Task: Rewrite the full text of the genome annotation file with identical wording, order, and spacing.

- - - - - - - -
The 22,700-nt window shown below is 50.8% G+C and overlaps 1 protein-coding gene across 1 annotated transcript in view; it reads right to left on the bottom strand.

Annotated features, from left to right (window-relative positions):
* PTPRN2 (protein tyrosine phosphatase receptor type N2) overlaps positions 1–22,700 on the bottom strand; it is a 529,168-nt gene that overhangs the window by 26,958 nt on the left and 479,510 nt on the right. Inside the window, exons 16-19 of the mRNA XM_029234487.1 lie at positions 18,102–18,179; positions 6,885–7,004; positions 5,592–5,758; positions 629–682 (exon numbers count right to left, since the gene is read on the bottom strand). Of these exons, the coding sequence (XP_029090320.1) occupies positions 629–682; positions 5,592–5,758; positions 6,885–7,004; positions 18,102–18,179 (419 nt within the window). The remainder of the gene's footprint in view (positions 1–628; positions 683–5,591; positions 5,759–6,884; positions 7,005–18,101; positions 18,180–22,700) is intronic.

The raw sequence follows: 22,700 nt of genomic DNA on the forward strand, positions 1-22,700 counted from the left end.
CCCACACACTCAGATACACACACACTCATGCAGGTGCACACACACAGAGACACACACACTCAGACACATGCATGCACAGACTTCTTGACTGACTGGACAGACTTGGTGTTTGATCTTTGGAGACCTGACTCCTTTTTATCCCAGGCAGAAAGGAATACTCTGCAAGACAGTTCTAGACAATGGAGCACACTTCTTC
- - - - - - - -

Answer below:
The 22,700-nt window shown below is 50.8% G+C and overlaps 1 protein-coding gene across 1 annotated transcript in view; it reads right to left on the bottom strand.

Annotated features, from left to right (window-relative positions):
* PTPRN2 (protein tyrosine phosphatase receptor type N2) overlaps positions 1–22,700 on the bottom strand; it is a 529,168-nt gene that overhangs the window by 26,958 nt on the left and 479,510 nt on the right. Inside the window, exons 16-19 of the mRNA XM_029234487.1 lie at positions 18,102–18,179; positions 6,885–7,004; positions 5,592–5,758; positions 629–682 (exon numbers count right to left, since the gene is read on the bottom strand). Of these exons, the coding sequence (XP_029090320.1) occupies positions 629–682; positions 5,592–5,758; positions 6,885–7,004; positions 18,102–18,179 (419 nt within the window). The remainder of the gene's footprint in view (positions 1–628; positions 683–5,591; positions 5,759–6,884; positions 7,005–18,101; positions 18,180–22,700) is intronic.

The raw sequence follows: 22,700 nt of genomic DNA on the forward strand, positions 1-22,700 counted from the left end.
CCCACACACTCAGATACACACACACTCATGCAGGTGCACACACACAGAGACACACACACTCAGACACATGCATGCACAGACTTCTTGACTGACTGGACAGACTTGGTGTTTGATCTTTGGAGACCTGACTCCTTTTTATCCCAGGCAGAAAGGAATACTCTGCAAGACAGTTCTAGACAATGGAGCACACTTCTTC